Two Barrie Plays

By Suzy Williams

Have you had a good cry lately?   Have one at the Pacific Resident Theater: there are two gems by J.M. Barrie, and the second one’ll getcha. Both of them are about older women, younger men, and deception, and they’re both rife with witty Victorian English, as might be expected.  The first, “Rosalind,” is a delightful romp, addressing Barriesque explorations of “ever-youth,” but from a completely different angle than “Peter Pan.”  I was lucky to catch the director, Dana Dewes, filling in for the leading lady Saturday night.  She brilliantly met the challenge of the role of Mrs. Page, who goes through a remarkable transformation in this compact one-act. Like “Peter Pan,” the story is a stretch for the imagination, but with such supple writing and remarkable performances, disbelief is suspendible.  Kevin Railsback is charming as the handsome, baffled swain and at one point does a pantomime of frustration that is quite fun to see play out.

Nick Santiago, the set designer, did a bang-up job of changing the different worlds of these plays with a whirling backdrop that could have been made into a show in itself.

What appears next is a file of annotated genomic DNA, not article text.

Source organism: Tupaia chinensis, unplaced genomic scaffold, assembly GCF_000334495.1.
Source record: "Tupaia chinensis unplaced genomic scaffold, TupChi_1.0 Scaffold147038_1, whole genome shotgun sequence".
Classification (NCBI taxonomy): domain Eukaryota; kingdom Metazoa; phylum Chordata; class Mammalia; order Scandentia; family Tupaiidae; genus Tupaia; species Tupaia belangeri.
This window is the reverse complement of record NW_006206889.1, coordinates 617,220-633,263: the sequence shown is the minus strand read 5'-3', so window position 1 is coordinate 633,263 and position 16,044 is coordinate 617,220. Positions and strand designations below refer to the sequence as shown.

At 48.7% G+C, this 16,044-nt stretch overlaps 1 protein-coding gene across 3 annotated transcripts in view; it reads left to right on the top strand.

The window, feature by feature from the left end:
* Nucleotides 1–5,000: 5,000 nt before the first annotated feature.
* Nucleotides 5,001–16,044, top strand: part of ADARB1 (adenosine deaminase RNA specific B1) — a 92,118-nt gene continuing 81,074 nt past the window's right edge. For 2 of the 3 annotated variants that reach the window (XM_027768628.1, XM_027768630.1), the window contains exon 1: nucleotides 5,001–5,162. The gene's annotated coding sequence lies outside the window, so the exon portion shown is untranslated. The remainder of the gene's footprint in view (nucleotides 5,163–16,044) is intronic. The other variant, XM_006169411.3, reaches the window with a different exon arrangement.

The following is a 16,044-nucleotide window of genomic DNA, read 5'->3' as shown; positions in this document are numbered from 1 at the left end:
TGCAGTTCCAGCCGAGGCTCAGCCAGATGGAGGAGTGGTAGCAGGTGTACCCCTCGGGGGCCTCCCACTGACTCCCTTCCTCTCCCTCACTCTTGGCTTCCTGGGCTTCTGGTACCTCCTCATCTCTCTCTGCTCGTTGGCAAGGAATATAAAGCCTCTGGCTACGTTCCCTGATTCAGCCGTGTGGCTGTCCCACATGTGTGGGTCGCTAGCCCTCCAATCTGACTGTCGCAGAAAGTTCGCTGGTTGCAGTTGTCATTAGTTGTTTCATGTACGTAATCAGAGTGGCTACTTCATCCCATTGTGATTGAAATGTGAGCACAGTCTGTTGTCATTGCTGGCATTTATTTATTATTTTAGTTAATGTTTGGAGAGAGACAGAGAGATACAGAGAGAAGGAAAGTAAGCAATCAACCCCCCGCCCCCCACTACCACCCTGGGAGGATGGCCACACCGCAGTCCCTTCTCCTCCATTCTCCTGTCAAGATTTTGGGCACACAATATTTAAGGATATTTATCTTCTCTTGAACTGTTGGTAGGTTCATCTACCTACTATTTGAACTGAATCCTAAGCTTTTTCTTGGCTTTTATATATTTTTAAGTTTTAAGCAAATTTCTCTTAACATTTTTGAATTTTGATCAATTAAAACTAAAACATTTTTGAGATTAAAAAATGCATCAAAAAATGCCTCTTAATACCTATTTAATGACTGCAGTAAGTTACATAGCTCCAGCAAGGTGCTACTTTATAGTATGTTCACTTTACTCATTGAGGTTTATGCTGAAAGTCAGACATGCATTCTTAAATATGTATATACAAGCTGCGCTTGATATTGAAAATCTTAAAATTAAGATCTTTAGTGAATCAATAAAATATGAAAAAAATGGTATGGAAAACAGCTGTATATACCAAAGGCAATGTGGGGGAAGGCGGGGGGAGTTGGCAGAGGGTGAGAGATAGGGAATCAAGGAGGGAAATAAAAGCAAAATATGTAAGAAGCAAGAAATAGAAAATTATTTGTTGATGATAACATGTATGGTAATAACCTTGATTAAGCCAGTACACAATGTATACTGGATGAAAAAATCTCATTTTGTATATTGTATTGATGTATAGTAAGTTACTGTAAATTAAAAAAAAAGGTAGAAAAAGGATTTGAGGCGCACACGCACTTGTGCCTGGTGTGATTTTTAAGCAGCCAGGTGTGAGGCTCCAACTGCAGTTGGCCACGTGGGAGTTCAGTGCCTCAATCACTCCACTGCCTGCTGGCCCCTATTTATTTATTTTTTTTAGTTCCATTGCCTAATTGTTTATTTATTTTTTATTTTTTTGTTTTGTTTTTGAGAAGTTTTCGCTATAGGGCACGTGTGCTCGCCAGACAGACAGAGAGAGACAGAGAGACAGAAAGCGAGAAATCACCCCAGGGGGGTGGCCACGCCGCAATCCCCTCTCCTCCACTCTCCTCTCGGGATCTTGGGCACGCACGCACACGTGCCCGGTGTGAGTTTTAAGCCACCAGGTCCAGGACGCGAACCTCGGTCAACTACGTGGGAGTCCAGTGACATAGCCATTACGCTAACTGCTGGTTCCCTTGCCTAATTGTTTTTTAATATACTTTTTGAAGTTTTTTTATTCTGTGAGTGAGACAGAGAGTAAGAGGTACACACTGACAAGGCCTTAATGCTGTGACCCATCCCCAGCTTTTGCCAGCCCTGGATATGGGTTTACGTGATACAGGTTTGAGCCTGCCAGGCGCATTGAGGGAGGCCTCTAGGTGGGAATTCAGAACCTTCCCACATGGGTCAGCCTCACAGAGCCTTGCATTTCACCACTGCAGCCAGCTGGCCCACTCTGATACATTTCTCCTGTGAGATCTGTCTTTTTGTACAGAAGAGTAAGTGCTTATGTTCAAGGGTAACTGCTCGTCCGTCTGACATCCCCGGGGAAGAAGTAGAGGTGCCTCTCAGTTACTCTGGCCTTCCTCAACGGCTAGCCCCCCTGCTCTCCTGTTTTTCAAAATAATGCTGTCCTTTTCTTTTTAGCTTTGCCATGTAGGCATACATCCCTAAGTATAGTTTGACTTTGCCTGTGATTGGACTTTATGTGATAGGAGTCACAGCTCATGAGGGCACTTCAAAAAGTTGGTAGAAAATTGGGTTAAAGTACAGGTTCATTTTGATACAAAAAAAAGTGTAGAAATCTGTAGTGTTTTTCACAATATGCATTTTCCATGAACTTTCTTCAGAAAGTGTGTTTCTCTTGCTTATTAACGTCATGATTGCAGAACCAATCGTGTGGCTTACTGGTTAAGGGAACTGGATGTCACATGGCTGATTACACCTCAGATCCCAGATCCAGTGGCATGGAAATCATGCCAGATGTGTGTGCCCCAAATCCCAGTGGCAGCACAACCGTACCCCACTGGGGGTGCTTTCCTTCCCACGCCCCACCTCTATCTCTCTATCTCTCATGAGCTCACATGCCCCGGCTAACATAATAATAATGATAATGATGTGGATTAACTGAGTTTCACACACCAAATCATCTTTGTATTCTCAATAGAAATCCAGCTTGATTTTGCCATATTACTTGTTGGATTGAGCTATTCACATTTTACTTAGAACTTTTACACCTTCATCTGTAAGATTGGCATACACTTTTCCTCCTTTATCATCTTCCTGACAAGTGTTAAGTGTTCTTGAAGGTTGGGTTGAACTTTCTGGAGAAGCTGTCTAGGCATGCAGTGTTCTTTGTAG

But it is “The Old Lady Shows her Medals” that holds the tearjerker cards. Penny Safranek and Joe McGovern turn in ace performances in a story of the glory of human desire to create and maintain human relationships.  Ms. Safranek is gamine and graceful as she comically displays her contrition and affection for a young Scottish soldier. Actor McGovern does the soldier to a T. He runs the gamut from macho bravado to … well, you’ve got to see it.

One thing about going to Pacific Resident, besides the sheer convenience of world-class theatre right here on Oakwood and Venice, is that returning to catch another play, you’re likely to see that actor who knocked you out two months ago doing something completely different, with a different hair color! It’s just so damn rewarding.


Directed by Marilyn Fox and Dana Dewes

Through October 2011

For reservations, call 310-822-8392

Categories: Culture, Theater Review